• *****
  • Posts: 28253
Re: Airport No
« Reply #52 on: January 28, 2008, 09:49:52 AM »
Probably because the mother wanted to have both hands free - maybe to try on clothes or something? And it appears "friend" just got bored, and wanted to get the baby off his hands for a few minutes.

Both of them were probably thinking, "But I'll be right in and out, nothing could happen in that short a time."
My cousin's memoir of love and loneliness while raising a child with multiple disabilities will be out on Amazon soon! Know the Night, by Maria Mutch, has been called "full of hope, light, and companionship for surviving the small hours of the night."

Shortcake

  • Hero Member
  • ***
  • Posts: 1757
Re: Airport No
« Reply #53 on: January 28, 2008, 10:59:54 AM »
Probably because the mother wanted to have both hands free - maybe to try on clothes or something? And it appears "friend" just got bored, and wanted to get the baby off his hands for a few minutes.

Both of them were probably thinking, "But I'll be right in and out, nothing could happen in that short a time."

Very good points! It is sad how quickly things can happen. I am glad the baby was recovered.
"Carry out a random act of kindness, safe in the knowledge that one day someone might do the same for you."  Princess Diana

TychaBrahe

  • Super Hero!
  • ****
  • Posts: 6241
  • Defend the mother closet!
Re: Airport No
« Reply #54 on: January 29, 2008, 03:05:47 AM »
This happened about twenty years ago, but still....

My grandparents took my sister and I and my two cousins to Tahiti for a cruise to see Halley's comet.  Cousins and grandparents lived in Atlanta.  Sister lived in Chicago.  I lived in LA. 

We fly home.  Sister is changing planes in LA.  I collect my baggage and escort her over to her new terminal.  I decide to buy her breakfast.  (Sophisticated college sophmore treats high school student sibling.)  Since I already had my bag, and there are no restaurants on the unsecure side of LAX except the weird spaceship one, I run my full sized suitcase through security. 

It was only when I was unpacking later that I realized I had my diver's knife in that bag.  This is rather like a military knife, but with a solid metal blade and handle.  The blade is a good four inches long.  As it was solid metal, it must have showed up on the x-ray.  No one said a word.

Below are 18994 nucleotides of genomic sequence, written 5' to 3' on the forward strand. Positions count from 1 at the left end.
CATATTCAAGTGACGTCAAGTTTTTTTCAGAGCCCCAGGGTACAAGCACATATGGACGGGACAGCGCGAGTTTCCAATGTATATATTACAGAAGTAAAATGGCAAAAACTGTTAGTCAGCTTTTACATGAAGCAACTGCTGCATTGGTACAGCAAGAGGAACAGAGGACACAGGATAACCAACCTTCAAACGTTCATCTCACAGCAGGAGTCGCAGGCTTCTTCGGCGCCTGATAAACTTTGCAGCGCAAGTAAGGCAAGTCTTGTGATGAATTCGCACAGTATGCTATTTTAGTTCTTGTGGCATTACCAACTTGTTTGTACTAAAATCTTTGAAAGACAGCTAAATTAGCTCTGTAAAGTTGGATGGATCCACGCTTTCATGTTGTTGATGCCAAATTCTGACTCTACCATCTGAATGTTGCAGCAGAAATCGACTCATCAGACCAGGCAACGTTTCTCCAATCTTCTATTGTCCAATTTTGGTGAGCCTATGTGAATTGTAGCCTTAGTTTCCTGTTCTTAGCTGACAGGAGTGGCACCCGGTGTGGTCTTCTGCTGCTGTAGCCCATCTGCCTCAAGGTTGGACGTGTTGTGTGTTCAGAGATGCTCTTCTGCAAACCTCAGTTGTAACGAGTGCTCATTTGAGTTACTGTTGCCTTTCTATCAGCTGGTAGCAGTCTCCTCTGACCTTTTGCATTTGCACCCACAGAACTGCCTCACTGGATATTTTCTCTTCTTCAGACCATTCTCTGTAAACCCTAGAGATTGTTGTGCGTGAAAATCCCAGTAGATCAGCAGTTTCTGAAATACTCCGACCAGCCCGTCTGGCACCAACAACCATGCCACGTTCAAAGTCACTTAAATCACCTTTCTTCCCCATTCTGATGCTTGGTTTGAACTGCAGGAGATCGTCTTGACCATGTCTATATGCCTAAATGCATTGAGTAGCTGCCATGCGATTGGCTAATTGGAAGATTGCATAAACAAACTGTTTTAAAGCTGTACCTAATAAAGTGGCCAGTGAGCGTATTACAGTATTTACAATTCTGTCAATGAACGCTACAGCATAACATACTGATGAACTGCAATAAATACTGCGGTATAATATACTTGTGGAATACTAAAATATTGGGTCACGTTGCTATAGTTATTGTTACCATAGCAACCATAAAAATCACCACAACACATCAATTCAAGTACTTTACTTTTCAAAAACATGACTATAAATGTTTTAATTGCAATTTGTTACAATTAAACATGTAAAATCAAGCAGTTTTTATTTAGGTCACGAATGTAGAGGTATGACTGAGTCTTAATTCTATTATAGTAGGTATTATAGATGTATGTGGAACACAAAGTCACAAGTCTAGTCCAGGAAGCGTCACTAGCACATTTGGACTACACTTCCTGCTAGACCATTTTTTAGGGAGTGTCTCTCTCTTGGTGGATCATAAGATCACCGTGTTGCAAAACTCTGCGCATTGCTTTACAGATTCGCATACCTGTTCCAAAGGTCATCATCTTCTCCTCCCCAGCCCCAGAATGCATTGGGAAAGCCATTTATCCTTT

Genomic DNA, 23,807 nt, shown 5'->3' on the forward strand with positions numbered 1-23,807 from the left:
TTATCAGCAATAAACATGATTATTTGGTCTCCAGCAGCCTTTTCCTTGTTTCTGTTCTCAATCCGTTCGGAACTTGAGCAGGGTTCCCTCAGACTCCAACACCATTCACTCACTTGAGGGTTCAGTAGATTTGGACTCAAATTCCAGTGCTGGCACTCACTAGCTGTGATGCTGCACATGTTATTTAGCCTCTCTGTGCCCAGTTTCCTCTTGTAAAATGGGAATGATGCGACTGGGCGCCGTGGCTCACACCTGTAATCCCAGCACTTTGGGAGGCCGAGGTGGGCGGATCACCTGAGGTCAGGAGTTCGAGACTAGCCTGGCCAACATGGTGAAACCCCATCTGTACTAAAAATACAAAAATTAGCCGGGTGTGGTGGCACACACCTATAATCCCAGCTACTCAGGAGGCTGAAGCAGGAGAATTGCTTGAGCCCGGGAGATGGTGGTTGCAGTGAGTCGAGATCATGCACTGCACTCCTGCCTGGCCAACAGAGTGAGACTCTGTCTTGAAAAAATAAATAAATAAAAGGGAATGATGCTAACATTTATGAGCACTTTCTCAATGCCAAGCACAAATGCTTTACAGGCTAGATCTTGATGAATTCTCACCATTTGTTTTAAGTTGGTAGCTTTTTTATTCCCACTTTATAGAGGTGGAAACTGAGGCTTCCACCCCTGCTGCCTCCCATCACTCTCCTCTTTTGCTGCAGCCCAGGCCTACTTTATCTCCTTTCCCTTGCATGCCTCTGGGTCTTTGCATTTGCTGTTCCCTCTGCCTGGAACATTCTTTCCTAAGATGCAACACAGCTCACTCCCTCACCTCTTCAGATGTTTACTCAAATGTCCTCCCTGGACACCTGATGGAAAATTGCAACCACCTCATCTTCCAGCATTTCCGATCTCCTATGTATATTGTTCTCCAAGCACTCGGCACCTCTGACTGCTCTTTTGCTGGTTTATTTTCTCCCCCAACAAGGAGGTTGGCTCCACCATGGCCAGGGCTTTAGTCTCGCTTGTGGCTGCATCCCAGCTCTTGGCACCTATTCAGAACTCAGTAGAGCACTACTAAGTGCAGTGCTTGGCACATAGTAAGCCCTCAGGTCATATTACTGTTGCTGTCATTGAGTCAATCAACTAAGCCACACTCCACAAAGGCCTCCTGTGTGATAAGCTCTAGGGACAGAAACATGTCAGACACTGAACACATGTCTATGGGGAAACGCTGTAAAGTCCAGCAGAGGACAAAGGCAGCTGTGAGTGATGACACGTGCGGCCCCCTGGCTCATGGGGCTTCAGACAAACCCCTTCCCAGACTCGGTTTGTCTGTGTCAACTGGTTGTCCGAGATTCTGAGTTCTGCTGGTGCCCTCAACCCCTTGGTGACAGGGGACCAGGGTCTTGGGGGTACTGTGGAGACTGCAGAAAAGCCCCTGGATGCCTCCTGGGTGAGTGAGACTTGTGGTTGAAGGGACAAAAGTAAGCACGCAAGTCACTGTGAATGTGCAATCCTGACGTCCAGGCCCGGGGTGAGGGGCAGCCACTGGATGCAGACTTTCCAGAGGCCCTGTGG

"Brownies and kindness for all!"  High Dudgeon

Minmom3

  • Hero Member
  • ***
  • Posts: 2397
Re: Airport No
« Reply #55 on: January 30, 2008, 01:32:31 PM »
This happened about twenty years ago, but still....

My grandparents took my sister and I and my two cousins to Tahiti for a cruise to see Halley's comet.  Cousins and grandparents lived in Atlanta.  Sister lived in Chicago.  I lived in LA. 

We fly home.  Sister is changing planes in LA.  I collect my baggage and escort her over to her new terminal.  I decide to buy her breakfast.  (Sophisticated college sophmore treats high school student sibling.)  Since I already had my bag, and there are no restaurants on the unsecure side of LAX except the weird spaceship one, I run my full sized suitcase through security. 

It was only when I was unpacking later that I realized I had my diver's knife in that bag.  This is rather like a military knife, but with a solid metal blade and handle.  The blade is a good four inches long.  As it was solid metal, it must have showed up on the x-ray.  No one said a word.

But it was in a suitcase going in the belly of the plane, right, not up in the cabin with you?  I don't think knives are an issue, even NOW, IF they're going in the belly with the rest of the luggage.  An awful lot of divers fly around to dive in exotic locales, and they take their stuff with them (although not the tanks, I'm guessing...  ;))  20+ years ago, we took Swiss Army knives with us, in our pockets, across national borders and through customs.  Customs didn't blink.  They got their jollies by emptying our suitcases and backpacks that day.  Bleah.
Mother to children and fuzz butts....

Midnight Kitty

  • The Queen of Sludge
  • Hero Member
  • ***
  • Posts: 3635
    • The Stoddard's Hale
Re: Airport No
« Reply #56 on: February 22, 2008, 08:14:44 PM »
It's time for Midnight Kitty to confess to her fellow ehellions:  I watched a stranger's bags in the airport during my recent business trip to the Mainland.  I plead "guilty with an explanation."

My flight was scheduled to leave at 7:00 AM, but there were 8-1/2" x 11" papers posted saying something about the flight being delayed due to mechanical problems and the next update would be at noon.  There are about 150 people in line as the gate clerks tried to get people with connecting flights rebooked on a day when 40,000 Pro Bowl fans were trying to get off Oahu and every seat on every flight was booked.  I was in line for 2 hours.  There were several business people traveling alone in line around me.  After an hour or so, the man behind me asked me to watch his luggage while he used the restroom.  I agreed.  He came back right away.